See You in the Streets
Art, Action + Remembering the Triangle Shirtwaist Factory Fire
What makes it possible for people to move from the inner realm of thought, dream or feeling to the exterior world of public action?
Ruth Sergel’s work explodes out the boundaries of traditional mediums to create experiences of agency. Through films made with communities, public interventions and new media, the work teases out the delicate mix of vulnerability and unexpected strength, as we cycle from a frozen state, vibrating between personal and political distress, to moments when we cast off the world as it is presented to us to surge forth. Trusting in our own instincts and possibilities, we boldly assert our presence, our voice, our will.
See You in the Streets offers an exuberant perspective on an art practice that bridges art and technology, memory and wonder to create compassionate works as an incitement to individual and social transformation.
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“Ninety years before 9/11, the Triangle Shirtwaist Fire also destroyed a building in lower Manhattan, also led people to leap to their deaths rather than burn alive, but the culprit in the earlier case wasn’t terrorists, unless you bestow that name on ruthless employers. Ruth Sergel’s moving, riveting, and important book reminds us that ‘in 2011, the year of the Triangle Fire Centennial, 17 people in the United States were killed by terrorism, while 4,609 died in workplace accidents.’”
—Rebecca Solnit, author, The Faraway Nearby
“Ruth Sergel has been ahead of the curve for years and this book proves it. We should listen very carefully to what she wants to do next!”
—Frida Kahlo, founding member, Guerrilla Girls
“In this passionate book, Sergel, a remarkable activist and artist, writes eloquently about one of history’s worst workplace tragedies—the Triangle Shirtwaist Factory fire of 1911. Sergel also explains how art can be used ingeniously to keep memories of that tragedy alive so that we in the twenty-first century never forget the hugely important lessons to be drawn from it.”
—Steven Greenhouse, author, The Big Squeeze: Tough Times for the American Worker
“The 2011 centennial commemoration of the Triangle Shirtwaist fire led by Ruth Sergel was among the most successful unions of art and social justice I have yet to witness in my thirty-year career. Beautifully written, See You in the Streets offers new generations of social and cultural activist insight into this magnificent model program and ways to utilize the ‘unexpected beauty’ in the world toward social justice.”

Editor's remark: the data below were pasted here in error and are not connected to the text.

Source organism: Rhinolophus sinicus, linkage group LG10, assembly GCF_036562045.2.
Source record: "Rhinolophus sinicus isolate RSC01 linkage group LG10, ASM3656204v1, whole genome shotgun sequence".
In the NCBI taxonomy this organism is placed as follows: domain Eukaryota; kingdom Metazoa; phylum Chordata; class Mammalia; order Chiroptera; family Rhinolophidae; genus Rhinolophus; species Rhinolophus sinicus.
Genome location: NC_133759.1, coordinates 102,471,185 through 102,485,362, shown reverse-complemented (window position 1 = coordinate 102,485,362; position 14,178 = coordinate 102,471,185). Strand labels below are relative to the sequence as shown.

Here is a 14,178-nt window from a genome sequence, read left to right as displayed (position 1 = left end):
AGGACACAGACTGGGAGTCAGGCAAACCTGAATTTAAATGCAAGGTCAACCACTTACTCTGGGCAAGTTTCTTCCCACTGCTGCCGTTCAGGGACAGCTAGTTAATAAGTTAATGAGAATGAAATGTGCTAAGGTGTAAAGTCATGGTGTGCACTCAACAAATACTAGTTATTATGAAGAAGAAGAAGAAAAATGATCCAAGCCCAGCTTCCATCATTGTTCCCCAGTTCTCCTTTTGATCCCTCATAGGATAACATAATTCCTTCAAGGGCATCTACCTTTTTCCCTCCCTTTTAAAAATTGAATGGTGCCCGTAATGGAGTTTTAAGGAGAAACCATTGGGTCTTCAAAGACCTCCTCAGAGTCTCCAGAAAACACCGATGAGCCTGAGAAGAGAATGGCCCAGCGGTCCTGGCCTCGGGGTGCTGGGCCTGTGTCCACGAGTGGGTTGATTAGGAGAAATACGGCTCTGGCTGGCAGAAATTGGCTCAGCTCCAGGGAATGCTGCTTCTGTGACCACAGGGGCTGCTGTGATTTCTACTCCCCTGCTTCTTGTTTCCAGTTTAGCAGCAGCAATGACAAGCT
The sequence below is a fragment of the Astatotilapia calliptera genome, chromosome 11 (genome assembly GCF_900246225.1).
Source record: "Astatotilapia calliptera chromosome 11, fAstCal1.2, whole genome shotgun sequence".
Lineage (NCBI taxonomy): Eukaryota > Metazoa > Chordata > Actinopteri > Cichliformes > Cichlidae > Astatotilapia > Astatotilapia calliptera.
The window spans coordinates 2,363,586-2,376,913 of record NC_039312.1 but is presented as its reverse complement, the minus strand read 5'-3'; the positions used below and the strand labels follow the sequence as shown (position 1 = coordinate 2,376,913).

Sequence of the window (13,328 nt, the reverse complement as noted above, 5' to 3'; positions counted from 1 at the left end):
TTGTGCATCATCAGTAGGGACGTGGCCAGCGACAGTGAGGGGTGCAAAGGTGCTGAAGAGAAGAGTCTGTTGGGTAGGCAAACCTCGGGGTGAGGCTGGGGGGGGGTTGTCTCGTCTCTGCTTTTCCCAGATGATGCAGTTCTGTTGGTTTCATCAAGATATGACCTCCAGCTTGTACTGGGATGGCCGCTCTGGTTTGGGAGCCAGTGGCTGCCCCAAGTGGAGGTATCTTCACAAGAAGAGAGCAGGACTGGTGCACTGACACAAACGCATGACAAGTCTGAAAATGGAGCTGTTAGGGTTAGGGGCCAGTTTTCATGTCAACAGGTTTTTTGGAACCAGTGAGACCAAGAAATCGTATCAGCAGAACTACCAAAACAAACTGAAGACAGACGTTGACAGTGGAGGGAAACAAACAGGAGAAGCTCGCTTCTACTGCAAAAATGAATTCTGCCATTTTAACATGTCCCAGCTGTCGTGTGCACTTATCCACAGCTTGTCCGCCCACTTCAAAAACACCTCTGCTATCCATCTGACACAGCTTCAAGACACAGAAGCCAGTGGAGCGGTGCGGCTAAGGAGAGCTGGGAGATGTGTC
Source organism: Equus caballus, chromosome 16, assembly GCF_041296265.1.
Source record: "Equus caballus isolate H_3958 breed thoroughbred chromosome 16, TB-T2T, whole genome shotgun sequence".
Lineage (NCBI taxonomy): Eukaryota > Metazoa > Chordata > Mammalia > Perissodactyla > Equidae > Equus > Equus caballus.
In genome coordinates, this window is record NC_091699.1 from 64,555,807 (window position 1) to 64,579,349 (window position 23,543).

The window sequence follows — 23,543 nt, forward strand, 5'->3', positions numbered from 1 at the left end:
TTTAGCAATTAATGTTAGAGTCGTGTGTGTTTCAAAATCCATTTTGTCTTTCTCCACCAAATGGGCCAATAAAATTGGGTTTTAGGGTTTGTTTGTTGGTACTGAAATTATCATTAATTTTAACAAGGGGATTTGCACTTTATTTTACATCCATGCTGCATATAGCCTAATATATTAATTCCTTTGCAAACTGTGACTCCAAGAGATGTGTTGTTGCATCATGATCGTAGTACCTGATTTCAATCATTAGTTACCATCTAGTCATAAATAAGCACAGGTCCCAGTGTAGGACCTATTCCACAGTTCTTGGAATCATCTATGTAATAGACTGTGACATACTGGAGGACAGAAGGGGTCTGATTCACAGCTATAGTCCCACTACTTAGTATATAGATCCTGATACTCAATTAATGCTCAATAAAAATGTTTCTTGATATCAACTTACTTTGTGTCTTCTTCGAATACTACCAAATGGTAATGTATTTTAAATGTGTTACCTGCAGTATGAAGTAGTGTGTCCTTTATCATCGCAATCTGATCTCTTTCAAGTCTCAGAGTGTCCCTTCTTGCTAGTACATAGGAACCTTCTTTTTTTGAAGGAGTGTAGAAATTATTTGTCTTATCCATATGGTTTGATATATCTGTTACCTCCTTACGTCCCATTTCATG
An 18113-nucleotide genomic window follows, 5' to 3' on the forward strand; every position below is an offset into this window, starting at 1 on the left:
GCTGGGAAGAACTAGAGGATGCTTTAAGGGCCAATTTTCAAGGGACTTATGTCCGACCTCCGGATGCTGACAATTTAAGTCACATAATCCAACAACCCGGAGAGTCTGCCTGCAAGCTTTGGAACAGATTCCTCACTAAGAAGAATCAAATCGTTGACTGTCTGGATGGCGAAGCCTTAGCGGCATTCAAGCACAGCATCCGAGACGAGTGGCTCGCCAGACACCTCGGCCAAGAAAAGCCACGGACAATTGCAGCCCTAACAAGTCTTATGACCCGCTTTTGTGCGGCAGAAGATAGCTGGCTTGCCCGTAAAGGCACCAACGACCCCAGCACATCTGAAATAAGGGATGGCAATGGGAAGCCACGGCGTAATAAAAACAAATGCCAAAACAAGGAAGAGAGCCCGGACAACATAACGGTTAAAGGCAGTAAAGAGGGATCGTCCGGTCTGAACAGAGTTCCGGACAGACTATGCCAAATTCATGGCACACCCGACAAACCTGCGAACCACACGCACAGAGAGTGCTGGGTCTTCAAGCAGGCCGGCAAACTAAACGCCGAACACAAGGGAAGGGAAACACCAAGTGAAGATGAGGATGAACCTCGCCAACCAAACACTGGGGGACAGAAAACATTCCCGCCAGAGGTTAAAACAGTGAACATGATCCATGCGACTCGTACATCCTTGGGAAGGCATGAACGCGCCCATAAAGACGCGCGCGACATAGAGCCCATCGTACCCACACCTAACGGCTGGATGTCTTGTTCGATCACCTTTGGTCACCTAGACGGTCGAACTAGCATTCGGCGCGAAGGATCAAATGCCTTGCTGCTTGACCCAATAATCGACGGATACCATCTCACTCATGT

—Steve Zeitlin, Founding Director, City Lore
Table of Contents
Voices of 9.11
Start Your Engines
Acts of Return
The Centennial (Utopia)
See You in the Streets
The book includes essays by:
Suzanne Pred Bass, Gabrielle Bendiner-Viani, Cheryl Beredo, May Y. Chen, Esther Cohen, Richard A. Greenwald, Sherry Kane, Annie Lanzillotto, LuLu LoLo, Annelise Orleck, Kaushik Panchal, Emma Rosenthal, Elissa Sampson, Andi Sosin + Joel Sosinsky, Ellen Wiley Todd, Mary Anne Trasciatti and Sheryl Woodruff. The introduction is by Anne Valk.
Gabrielle Bendiner-Viani, Roy Campolongo, Nathan Farb, Diane Fortuna, Alfonso Guerriero + the Young Historians of PS 126, Heidi Gutman, Marjorie Ingall, Scott Jackson + his class at the Brooklyn International High School, Phyllis Kestenbaum, Serphin + Vincent Maltese, Gary Meister, RJ Mikelson (for Workers United), Shelley Jacobs Mintz, Ileana Montalvo and Vivian Sorenson.
See You in the Streets is a part of the Humanities and Public Life series at the University of Iowa Press edited by Anne Valk and Teresa Mangum. Catherine Cocks: acquisitions editor, Susan Hill Newton: managing editor, Karen Copp: production manager, Rebecca Marsh: copy editor, Laurie Pendergast: index editor, Allison Means: Publicity, James McCoy: director.
Heartfelt thanks to all who made this book possible.
– I knew as soon as I listed any names in the acknowledgements – I would forget someone very important! Tim Mangin – you are part of my chosen family. Many apologies – I owe you a beer (at least!).
– Maria Giuseppa Lauletta was mistakenly listed as Maria Giuseppa Lauletti. Thank you to her great granddaughter, Mary Ann Hacker, for the correction.
More to come…